The legends and lore surrounding the unique footwear are as richly tooled as the history of the American West. Before kids wanted to be "like Mike," they yearned to be like cowboy and cowgirl legends of Hollywood -- Gene Autry, Roy Rogers, Dale Evans and Hopalong Cassidy.
If you grew up in the 1950s, it's likely your cowboy boots were among your most prized possessions, says Jennifer June, an Oakland, Calif., a maker of custom boots and a cowboy boot aficionado.
"I'd always loved cowboy boots, but years ago, when I found a vintage pair at a consignment shop, I was hooked," says June. "I started to learn all I could."
The result was her boot-making career and a book, "Cowboy Boots: The Art and Sole" (Universe, Compare Prices). The work takes the reader through the diverse history of the boot, from its earliest roots to today's modern interpretations.
Cowboy Boots: Early ForerunnersLegend has it that cowboy boots can be traced back to Genghis Khan, who wore distinctive red boots with wooden heels. In 17th- and 18th-century England, riding boots had high tops and stacked heels. Arthur Wellesley, the first Duke of Wellington, defeated Napoleon at Waterloo in 1815 -- and gave his name to a calf-length boot with a low heel. The Wellington's four-piece construction, the same used for modern cowboy boots, made it easy to mass produce. Wellingtons were preferred by soldiers during the U.S. Civil War. When the war ended in 1865, soldiers took their boots home with them.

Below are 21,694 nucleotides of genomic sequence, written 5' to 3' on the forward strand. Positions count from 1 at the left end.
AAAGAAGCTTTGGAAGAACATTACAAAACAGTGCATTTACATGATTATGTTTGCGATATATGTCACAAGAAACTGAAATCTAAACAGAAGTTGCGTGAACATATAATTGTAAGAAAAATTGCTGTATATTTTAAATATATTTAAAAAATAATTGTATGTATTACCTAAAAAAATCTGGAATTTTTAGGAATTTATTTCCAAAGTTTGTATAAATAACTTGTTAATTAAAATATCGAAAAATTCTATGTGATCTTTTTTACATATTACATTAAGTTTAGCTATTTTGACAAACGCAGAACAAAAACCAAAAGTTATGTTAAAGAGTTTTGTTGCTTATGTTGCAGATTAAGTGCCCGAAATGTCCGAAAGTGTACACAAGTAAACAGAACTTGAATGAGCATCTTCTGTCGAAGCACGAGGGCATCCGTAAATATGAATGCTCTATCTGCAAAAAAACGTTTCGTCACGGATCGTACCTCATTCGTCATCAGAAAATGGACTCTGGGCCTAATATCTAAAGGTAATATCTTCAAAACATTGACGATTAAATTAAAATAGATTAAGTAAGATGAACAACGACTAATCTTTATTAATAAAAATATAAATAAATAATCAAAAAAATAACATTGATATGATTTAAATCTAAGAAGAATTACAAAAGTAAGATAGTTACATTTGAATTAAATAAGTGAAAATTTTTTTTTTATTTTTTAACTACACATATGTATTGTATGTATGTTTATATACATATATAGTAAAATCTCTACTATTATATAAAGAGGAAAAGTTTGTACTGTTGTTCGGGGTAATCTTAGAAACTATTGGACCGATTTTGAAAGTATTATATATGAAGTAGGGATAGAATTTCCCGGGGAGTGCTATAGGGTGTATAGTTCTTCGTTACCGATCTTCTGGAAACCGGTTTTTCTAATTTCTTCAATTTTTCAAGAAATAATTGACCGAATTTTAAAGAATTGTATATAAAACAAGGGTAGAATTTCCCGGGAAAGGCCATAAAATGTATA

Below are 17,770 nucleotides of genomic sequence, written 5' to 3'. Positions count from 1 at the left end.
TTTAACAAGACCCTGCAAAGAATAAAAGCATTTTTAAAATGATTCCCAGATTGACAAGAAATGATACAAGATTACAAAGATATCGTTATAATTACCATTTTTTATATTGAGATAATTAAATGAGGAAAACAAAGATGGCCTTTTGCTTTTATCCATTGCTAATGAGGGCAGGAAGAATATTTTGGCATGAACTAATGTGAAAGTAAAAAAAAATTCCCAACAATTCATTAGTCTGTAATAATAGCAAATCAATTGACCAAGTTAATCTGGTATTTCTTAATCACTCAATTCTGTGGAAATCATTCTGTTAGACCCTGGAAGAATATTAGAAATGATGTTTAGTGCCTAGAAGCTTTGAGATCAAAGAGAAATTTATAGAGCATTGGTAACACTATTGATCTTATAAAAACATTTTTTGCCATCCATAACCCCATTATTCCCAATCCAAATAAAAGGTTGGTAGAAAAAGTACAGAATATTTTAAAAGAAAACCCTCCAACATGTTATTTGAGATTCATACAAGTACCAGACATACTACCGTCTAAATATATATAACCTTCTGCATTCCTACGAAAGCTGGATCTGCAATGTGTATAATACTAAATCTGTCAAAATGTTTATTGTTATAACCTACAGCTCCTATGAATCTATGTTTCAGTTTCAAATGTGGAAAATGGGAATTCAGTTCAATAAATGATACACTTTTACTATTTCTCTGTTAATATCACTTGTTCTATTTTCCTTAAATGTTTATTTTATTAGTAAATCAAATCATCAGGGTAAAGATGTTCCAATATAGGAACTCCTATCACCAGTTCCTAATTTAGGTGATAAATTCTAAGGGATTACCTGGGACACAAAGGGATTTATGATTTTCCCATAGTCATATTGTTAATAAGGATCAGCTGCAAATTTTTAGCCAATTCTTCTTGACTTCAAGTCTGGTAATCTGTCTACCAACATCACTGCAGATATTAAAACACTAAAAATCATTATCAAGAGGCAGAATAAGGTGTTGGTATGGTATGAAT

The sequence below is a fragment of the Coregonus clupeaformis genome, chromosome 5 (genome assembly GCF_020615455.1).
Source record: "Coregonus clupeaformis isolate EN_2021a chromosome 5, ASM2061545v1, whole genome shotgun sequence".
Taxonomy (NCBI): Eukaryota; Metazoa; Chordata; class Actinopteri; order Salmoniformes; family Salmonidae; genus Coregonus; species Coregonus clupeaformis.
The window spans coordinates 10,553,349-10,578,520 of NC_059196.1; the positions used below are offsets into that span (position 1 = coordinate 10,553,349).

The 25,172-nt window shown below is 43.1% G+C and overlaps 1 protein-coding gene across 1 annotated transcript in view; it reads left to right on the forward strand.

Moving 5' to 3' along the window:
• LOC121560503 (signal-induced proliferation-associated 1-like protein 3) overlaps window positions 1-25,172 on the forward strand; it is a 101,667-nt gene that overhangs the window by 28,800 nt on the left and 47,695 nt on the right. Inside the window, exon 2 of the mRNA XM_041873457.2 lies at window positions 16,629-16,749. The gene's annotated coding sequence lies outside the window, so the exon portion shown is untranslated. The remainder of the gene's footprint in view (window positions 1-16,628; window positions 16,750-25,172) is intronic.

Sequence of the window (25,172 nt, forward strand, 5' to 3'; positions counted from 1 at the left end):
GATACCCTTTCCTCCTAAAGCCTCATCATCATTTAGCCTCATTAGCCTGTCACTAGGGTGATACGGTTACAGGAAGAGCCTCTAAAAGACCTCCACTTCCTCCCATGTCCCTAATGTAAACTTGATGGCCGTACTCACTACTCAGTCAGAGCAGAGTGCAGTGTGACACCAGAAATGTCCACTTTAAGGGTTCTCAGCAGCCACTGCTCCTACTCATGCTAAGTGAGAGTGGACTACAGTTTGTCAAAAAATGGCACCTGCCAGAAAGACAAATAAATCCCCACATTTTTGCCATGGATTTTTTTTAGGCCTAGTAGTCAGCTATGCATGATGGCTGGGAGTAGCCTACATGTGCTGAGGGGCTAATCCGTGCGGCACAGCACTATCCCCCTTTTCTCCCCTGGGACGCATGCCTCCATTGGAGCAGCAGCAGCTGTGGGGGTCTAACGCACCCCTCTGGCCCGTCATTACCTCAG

A few years later, America ushered in the era of the cowboy -- and the cowboy boot as we know it today.
Footwear for Cattle Drives"From 1865 to 1890, cowboys drove cattle from Texas to Kansas. They wore Wellingtons and variations," June says. "The tall tops of the boots protected your legs; the underslung heels kept your feet in the stirrups." The cowboy boot's original design elements were suited to the horseback rider, including the rounded or pointed toe that makes it easy to insert the foot into a stirrup and the slick sole that allows the boot to slip free when dismounting.
Early cowboy boots were work boots and were suitably utilitarian in appearance. Hollywood, June says, jazzed them up.
"With actors such as Gene Autry and Roy Rogers, Hollywood made heroes out of cowboys and fashion icons out of cowboy boots," June says. "Filmmakers adapted the ideals of the era of the cowboy -- the rugged individualism, strength, self-reliance and independence -- and popularized the cowboy code of honor. The leading men playing those roles wore hand-tooled boots with star designs, embossing and inlays that added to the mystique."
Modern Incarnations of Cowboy BootsToday, cowboy boots are once again in the public eye, made fashionable by politicians such as President George W. Bush and Hollywood celebs including Jessica Simpson. Cowboys of yesteryear, however, would drop their six-shooters at the sight of the boots in stores now -- and the price tags.
Whereas traditional cowboy boots were made from cowhide, with customization limited mostly to decorative stitching, their modern counterparts are available in a multitude of colors and can be made from exotic skins such as ostrich or stingray. Silver or gold toe tips, hand-worked leather inlays and exotic ornamentation can also be had.
"The sky's the limit when it comes to what you can spend on cowboy boots," June says. "I've heard of boots that sold for upwards of $60,000."
Consumers with smaller budgets can expect to pay from $100 to $600 for a good pair of mass-produced boots. Popular brand names include Ariat, Justin, Frye and Tony Lama. Custom boots go higher. The investment, June says, is worth it.
"Every generation at some point discovers cowboy boots," June says. "They're icons."